Directed By: Robert Zemeckis
Starring: Meryl Streep, Bruce Willis, Goldie Hawn
Tag line: "Some people will go to any lengths to stay young forever"
Trivia: When several test screenings resulted in negative feedback, this film underwent some major re-editing
An effects-laden treat, Robert Zemeckis’ 1992 film Death Becomes Her shines a darkly comedic light on jealousy and vanity by introducing us to a couple of women who’ve spent their entire lives trying to out-do one another, a rivalry destined to continue even after both of them are dead.
Actress Madeline Ashton (Meryl Streep) and her good “friend”, writer Helen Sharp (Goldie Hawn), have, for years, been bitter rivals. The competition between the two reaches its zenith when Madeline seduces Helen’s fiancé, Ernest Menville (Bruce Willis). As a result, Ernest breaks up with Helen and announces he’s instead going to marry Madeline. Years later, Helen invites the “happy” couple to a party celebrating the release of her new book, Forever Young. To Madeline’s dismay, Helen is positively stunning, and doesn’t look as if she’s aged a day since they last met (actually, she looks younger). Refusing to be outdone by her foe, Madeline pays a visit to beauty specialist Lisle von Rhoman (Isabella Rossellini), who provides her with a potion that gives the taker both eternal beauty… and eternal life. Sure enough, the potion transforms the aging Madeline into a youthful, attractive woman, but when her rivalry with Helen turns violent, she discovers everlasting life definitely has its disadvantages.
Streep and Hawn are simultaneously sexy and repulsive as the bitchy combatants, each taking turns winning the audience’s sympathy, only to toss it away the moment their jealousy gets the better of them. When Madeline seduces Ernest, it destroys Helen’s psyche, causing the poor girl to check herself into a mental health facility, where, over the years, she becomes morbidly obese, all the while plotting her revenge. Once she’s back in the picture, the suddenly-gorgeous Helen sets to work trying to woo Ernest (which isn’t difficult, seeing as he and Madeline have grown to despise one another). To bring her scheme full-circle, Helen even suggests that Ernest poison Madeline, thus clearing the way for the two of them to finally be married. Both actresses are convincing in their roles, as is Bruce Willis, whose nebbish Ernest is a far cry from Die Hard’s John McClane.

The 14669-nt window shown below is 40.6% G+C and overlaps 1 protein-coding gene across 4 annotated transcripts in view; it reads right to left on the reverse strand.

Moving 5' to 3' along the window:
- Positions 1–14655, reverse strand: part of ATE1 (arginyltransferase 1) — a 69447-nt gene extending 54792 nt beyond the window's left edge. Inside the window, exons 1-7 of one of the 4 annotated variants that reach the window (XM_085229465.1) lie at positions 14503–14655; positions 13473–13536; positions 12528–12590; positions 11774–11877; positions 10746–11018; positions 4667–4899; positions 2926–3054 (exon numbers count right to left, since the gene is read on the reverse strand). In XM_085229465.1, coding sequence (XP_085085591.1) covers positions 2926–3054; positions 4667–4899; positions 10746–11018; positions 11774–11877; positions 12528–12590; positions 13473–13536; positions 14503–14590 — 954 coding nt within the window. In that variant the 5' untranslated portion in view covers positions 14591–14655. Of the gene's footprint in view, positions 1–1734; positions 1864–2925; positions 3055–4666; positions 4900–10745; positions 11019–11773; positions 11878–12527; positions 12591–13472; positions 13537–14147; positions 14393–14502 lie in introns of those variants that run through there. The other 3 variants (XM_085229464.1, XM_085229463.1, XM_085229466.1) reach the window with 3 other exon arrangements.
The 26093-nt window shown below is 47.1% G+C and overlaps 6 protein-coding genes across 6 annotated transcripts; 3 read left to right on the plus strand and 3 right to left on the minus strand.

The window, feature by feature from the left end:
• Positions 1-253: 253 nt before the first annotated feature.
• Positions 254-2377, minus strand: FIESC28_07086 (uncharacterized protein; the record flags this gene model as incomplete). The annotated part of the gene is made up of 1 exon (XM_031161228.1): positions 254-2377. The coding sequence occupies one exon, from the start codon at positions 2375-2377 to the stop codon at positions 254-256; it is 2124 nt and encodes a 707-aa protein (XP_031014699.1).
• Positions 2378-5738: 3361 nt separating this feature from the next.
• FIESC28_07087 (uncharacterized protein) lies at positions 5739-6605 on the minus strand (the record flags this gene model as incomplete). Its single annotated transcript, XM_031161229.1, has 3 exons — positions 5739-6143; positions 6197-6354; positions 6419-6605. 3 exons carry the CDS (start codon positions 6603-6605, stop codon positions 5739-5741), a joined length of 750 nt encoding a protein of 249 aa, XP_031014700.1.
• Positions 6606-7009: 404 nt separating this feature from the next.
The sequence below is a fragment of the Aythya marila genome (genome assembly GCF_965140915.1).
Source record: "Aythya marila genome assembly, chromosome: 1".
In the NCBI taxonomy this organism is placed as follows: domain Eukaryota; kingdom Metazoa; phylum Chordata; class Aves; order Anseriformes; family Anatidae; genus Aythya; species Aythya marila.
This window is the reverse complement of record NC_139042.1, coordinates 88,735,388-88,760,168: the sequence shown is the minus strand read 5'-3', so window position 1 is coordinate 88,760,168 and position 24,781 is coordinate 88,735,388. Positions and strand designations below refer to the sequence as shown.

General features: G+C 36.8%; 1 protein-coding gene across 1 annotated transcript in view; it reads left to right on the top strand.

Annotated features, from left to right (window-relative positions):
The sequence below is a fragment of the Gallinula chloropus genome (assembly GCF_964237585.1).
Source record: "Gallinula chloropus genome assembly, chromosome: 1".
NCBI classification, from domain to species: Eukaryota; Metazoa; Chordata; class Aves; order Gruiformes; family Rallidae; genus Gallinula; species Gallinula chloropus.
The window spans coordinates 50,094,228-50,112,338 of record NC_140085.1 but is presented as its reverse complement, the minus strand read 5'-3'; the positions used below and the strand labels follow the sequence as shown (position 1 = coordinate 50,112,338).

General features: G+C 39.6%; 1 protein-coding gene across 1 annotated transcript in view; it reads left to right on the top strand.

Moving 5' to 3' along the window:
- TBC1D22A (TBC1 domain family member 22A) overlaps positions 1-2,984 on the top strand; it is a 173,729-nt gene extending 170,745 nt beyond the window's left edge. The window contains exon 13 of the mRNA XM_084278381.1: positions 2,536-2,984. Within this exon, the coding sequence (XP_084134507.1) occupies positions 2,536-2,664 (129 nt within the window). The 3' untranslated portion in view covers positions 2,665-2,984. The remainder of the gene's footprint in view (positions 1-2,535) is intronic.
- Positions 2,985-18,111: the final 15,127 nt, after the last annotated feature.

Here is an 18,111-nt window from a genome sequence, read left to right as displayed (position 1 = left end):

While the conflict between Madeline and Helen keeps things interesting early on, the film doesn’t really come alive until the final act, at which point the excellent special effects take center stage. Featuring such imagery as a human head, still attached to its body, twisted all the way around, and a shotgun blast that leaves a large, gaping hole in one character’s abdomen (without killing them), Death Becomes Her shows us, in as extreme a manner as possible, the far-reaching effects of competitive jealousy. The fact that it makes us laugh in the process is perhaps its most impressive accomplishment.